Shosoin monjo (正倉院文書)

Shosoin monjo refers to document collections kept in Todai-ji Temple Shosoin, which are mainly created by the Sutra copying office at Todai-ji Temple.
(In its narrow sense, shosoin monjo refers to documents created by the Sutra copying office located in Chuso [the middle section] of Todai-ji Temple.)
(Besides this, there are hokuso monjo (documents kept in the north section of Todai-ji Temple.)
Shosoin monjo are historical materials including a wealth of information on the Nara Period.

Most of the monjo which were created by authorities and reports collected from various provinces under ritsuryo system (the historical law system based on the philosophies of Confucianism and Chinese Legalism in Japan) were disposed of after a short period (except koseki [Japanese family registry] - these were kept a little longer, for about 30 years), but the Sutra copying office at Todai-ji Temple used the back sides of the waste monjo as ledger paper. Since the monjo created by the Sutra copying office during the 8th century (for about 50 years from the Jinki to Hoki era, [724 - 781]) were placed and have been preserved in Shosoin, valuable historical materials including koseki and shozeicho (balance sheets of tax rice) created in the Nara Period still remain today.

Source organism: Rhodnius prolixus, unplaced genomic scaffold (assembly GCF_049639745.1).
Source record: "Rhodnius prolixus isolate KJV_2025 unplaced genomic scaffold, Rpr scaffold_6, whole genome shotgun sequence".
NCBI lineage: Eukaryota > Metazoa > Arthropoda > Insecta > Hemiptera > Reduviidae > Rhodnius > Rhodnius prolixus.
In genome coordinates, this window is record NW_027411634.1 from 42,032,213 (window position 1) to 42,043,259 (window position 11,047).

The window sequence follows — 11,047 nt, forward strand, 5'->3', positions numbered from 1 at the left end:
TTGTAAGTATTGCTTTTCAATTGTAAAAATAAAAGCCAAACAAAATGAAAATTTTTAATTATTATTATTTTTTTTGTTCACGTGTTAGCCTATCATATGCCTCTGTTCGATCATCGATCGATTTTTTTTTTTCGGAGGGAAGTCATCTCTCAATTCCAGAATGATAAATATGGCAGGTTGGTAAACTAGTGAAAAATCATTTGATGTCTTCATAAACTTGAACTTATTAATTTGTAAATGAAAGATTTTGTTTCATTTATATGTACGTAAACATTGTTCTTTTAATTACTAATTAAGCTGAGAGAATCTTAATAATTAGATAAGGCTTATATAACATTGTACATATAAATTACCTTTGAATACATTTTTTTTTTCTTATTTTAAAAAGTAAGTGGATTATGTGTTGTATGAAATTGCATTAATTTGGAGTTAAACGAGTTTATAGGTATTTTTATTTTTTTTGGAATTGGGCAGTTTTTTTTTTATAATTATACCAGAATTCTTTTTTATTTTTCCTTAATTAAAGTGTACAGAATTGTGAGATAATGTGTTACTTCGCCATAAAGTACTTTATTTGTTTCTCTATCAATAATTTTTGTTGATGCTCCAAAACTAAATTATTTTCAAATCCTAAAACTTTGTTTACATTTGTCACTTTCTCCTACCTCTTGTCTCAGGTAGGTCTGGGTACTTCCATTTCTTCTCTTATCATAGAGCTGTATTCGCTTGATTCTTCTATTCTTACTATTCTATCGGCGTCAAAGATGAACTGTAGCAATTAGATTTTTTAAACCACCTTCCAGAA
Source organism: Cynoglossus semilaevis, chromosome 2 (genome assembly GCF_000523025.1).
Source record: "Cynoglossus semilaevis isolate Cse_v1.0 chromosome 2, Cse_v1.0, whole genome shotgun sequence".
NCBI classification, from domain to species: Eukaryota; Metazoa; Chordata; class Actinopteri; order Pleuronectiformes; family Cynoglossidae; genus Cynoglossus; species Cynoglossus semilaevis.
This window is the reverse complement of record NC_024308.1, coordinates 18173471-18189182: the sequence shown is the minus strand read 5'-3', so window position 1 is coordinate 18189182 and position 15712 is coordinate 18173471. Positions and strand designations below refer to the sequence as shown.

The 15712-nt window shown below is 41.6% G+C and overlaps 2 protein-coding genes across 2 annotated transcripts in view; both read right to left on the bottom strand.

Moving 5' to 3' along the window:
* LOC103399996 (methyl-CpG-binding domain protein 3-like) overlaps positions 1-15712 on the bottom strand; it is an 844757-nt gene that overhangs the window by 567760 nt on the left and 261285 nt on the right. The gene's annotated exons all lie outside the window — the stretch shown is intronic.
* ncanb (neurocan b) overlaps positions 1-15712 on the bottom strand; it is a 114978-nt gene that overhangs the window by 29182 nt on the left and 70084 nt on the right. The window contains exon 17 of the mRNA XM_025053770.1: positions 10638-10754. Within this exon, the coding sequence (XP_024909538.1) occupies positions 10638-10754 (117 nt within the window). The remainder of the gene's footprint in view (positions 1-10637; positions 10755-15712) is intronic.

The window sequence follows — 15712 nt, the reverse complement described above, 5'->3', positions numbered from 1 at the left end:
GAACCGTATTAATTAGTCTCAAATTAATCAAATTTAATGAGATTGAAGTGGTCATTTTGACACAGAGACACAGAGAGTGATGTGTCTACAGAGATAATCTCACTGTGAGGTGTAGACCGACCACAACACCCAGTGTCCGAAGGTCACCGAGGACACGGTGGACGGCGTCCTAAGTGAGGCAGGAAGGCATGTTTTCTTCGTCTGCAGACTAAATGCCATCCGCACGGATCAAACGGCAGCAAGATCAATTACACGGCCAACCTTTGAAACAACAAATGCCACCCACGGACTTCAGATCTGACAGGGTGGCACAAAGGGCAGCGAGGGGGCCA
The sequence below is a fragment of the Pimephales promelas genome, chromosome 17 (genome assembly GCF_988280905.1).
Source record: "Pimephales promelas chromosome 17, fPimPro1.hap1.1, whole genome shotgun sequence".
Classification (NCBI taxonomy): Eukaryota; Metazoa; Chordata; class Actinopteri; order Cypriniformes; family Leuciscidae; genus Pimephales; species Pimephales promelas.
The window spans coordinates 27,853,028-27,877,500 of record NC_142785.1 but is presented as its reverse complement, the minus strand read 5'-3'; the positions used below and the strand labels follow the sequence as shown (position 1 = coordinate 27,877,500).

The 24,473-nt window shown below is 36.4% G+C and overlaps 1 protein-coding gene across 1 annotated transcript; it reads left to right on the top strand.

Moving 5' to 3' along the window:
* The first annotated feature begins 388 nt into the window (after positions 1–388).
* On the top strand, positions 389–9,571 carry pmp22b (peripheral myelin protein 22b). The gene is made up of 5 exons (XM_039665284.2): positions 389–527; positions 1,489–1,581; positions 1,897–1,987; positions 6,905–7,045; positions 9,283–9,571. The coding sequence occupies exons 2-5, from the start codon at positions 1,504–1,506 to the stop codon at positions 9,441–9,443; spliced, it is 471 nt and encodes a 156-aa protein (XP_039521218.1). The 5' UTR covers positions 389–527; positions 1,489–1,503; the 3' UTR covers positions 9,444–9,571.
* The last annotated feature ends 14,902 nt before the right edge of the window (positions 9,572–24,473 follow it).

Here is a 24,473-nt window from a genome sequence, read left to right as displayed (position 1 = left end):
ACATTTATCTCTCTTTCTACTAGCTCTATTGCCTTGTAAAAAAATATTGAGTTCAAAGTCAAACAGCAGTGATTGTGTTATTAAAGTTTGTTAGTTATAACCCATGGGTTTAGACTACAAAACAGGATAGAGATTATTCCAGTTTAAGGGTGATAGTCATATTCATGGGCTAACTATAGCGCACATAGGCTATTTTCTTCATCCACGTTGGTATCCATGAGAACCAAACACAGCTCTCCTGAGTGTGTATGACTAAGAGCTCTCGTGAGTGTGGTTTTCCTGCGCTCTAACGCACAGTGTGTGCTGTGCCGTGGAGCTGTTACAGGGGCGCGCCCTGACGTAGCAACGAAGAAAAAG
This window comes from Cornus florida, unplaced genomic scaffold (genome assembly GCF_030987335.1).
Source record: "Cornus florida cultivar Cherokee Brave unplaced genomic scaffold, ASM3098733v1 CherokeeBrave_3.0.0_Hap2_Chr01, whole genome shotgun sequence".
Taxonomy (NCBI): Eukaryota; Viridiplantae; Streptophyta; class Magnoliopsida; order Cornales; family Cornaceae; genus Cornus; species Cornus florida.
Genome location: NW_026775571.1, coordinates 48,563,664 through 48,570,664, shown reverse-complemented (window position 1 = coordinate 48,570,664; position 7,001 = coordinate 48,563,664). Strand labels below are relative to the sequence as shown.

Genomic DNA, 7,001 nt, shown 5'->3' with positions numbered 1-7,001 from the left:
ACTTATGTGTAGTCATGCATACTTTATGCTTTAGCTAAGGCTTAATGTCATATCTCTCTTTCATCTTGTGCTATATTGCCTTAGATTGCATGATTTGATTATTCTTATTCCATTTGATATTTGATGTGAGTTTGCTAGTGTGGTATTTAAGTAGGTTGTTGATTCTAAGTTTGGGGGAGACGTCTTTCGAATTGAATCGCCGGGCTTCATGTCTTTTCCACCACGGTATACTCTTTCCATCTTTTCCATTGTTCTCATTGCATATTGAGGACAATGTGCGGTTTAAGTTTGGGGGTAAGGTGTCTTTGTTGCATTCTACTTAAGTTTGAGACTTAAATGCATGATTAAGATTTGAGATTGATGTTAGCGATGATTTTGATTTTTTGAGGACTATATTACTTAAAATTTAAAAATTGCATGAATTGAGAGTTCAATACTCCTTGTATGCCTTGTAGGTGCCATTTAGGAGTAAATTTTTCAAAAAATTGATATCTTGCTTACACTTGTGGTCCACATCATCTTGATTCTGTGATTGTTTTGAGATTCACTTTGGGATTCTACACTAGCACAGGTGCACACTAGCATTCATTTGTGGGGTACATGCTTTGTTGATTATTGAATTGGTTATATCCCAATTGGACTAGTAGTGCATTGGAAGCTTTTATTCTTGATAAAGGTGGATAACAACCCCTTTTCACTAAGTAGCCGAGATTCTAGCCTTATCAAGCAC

In the late Edo Period, Tadatomo HOIDA (a scholar of Japanese classical literature taught by Atsutane HIRATA) took notice of the historical materials which were written on the back side of monjo from the Sutra copying office; some monjo were picked out in order to restore those kosei and shozeicho to their original states, and these were then compiled into 45 volumes (master document) from 1833 to 1836. After the Meiji period, those documents continued to be organised by the Ministry of Home Affairs and the Ministry of the Imperial Household, resulting in 667 volumes and 5 books. Although this led to a dramatic advance in the study of monjo, the monjo created by the Sutra copying office has been broken into pieces and has turned into something different from its original form.

Toshio FUKUYAMA, an architectural historian, restored and studied historical materials related to Ishiyama-dera Temple, which were included in monjo created by the Sutra copying office and clearly showed the construction procedures for Ishiyama-dera Temple (constructed from 761) ('Construction of Ishiyama-dera Temple in the Nara Period,' 1933, included in "Nihon kenchiku shi no kenkyu" [Complete Works of the History of Japanese Architecture]). After his research, more research on monjo created by the Sutra copying office has been done.

Shosoin monjo was published as "Dai Nihon Komonjo" (Old Documents of Japan) (chronology monjo, 25 books, 1901-1940). Although the original documents remain unpublicized, some of them are publicized at the Annual Exhibition of Shosoin Treasures in fall (held at Nara National Museum) while they are being aired at Shosoin.